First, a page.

The rules themselves are well-written and seem quite clear on the basic points, which I suspect comes from the fact they are, in essence, the third iteration of the same basic ruleset (following Uncharted Seas and Firestorm Armada). Once I get the chance to put together and army and take it to battle I’ll have a better idea of how the rules fit together as a whole and how the game plays. At the moment I am leaning towards the Prussians – that dirigible carrier is THE flagship model of the line, and is an instant centerpiece for a terrific-looking force. I usually try to collect two forces for my games (so that there is one for me and one for my kids if they choose to play), but here is where I am stuck between two options – the FSA and the Empire of the Blazing Sun. Both have great-looking models, and both have their strengths in the game, so I am quite torn. Stay tuned for updates on that front.
As far as other updates, my Malifaux jail has been languishing, with all work halted as I dealt with holiday preparations. Between making sure everything got done for Thanksgiving and then Christmas, and it being busier than normal at work, I am still stuck on painting the jail. I have been able to get some gaming-related tasks completed though. My son has decided to field a Gremlin crew, and I did get Rami LaCroix painted up for him. I'll post some pictures next time as soon as I get him based. I began the process of painting a Cult of December crew, but that is still in very early stages. And I did build a 3'x3' gaming table for Malifaux which just needs some finishing touches to be complete.
The Reading Table:
I finally finished Cavalryman of the Lost Cause: A Biography of J. E. B. Stuart. A very good book that explains in detail the causes and effects of Stuart's disastrous "disappearance" just prior to the Battle of Gettysburg. It is a balanced look at Stuart, describing his strengths as well as his weaknesses, and most of all showing how much more difficult it was to wage war in a time of uncertain communications. A bit dry at times, but a very enjoyable read.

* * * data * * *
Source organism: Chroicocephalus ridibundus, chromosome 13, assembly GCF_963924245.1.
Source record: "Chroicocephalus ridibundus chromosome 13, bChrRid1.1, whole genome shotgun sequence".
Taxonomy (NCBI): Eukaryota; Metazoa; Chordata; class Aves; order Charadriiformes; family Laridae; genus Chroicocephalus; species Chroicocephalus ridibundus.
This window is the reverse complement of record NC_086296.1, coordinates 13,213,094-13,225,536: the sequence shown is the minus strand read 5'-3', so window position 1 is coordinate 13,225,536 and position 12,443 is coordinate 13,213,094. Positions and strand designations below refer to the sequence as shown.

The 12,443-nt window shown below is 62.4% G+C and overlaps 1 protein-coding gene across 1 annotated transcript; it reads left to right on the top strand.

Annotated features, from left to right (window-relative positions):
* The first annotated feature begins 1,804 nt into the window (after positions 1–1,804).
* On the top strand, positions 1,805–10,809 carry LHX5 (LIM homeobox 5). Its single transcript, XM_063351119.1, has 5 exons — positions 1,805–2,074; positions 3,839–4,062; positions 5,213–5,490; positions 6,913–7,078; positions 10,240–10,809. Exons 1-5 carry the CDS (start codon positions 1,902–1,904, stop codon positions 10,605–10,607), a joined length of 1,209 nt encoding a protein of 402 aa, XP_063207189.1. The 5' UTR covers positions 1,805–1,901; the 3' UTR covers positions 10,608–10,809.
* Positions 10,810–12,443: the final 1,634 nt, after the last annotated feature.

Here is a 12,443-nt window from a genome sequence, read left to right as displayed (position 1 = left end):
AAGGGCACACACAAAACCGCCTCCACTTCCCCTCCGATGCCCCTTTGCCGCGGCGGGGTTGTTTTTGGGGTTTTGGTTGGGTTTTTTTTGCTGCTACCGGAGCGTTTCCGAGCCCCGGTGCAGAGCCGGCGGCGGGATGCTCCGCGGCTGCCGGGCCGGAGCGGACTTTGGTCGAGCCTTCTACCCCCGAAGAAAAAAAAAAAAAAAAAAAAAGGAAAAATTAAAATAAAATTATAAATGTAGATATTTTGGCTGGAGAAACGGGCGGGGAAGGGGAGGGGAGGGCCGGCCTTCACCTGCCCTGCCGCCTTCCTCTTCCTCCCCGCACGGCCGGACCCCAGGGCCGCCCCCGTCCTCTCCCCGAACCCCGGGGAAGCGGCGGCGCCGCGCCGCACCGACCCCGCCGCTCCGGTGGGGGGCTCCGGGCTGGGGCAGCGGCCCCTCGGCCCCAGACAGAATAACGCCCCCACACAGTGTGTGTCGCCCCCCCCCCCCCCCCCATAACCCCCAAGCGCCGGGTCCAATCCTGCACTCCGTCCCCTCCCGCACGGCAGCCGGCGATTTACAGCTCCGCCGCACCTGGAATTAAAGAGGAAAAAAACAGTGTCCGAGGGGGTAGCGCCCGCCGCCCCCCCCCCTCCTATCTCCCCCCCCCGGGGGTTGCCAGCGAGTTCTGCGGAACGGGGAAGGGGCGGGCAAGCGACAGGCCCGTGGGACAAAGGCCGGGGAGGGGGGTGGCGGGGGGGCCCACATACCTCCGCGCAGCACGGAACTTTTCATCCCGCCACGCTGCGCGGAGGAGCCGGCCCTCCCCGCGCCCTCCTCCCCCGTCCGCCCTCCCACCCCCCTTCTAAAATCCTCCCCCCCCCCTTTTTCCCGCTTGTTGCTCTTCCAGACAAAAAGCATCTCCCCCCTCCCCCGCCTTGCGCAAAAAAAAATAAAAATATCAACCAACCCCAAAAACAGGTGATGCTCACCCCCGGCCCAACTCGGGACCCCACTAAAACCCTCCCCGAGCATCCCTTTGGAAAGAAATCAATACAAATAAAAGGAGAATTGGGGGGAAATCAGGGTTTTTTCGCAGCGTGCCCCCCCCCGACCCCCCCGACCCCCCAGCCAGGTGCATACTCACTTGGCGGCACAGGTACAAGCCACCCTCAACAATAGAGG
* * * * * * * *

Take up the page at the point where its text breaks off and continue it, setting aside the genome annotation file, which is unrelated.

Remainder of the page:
After that I read Munson's biography, Munson: The Life and Death of a Yankee Captain, which went very quickly. This was a very interesting book for me to read. Growing up in New York, Munson was my hero. He was and is my favorite ballplayer of all time. But I was a kid, and much of the drama and tension of the clubhouse and in his relationships with George Steinbrenner and Reggie Jackson did not register at the time. All I cared about was watching him get another game-winning hit! So finally reading the whole story, and learning more about Munson the man, in addition to Munson the player, was very enjoyable.
Following that, I polished off Robert Leckie's Helmet for My Pillow, his account of being Marine in the Pacific Theatre during World War II. I've read many, many books about the European Theatre, but not nearly as many about the Pacific. Leckie's story is both unique and common - his experiences mirror those of countless young men of that time, yet his views on it and how they impacted him are his alone. For me, this book took a little getting used to, as Leckie's writing is a little more flowery and descriptive than I am used to in a military account. But it is definitely worth the effort, and I was very moved to read of the sacrifices that Leckie and his comrades made for our country.
Next up: Easy Company Soldier by Sgt. Don Malarkey, made famous by Band of Brothers. And before you start thinking the name of my blog is totally misleading, after that I have a pirate novel lined up: The Blackbirder by James Nelson. It is the second book in the Brethren of the Coast trilogy, after The Guardship. It's been a while since I read the first one, so I may have to go back and re-read it before I start The Blackbirder.
That's it for now - hopefully next time I'll have more pictures of current and completed projects to share (especially if I ever get my Malifaux jail completed!).
'Til next time.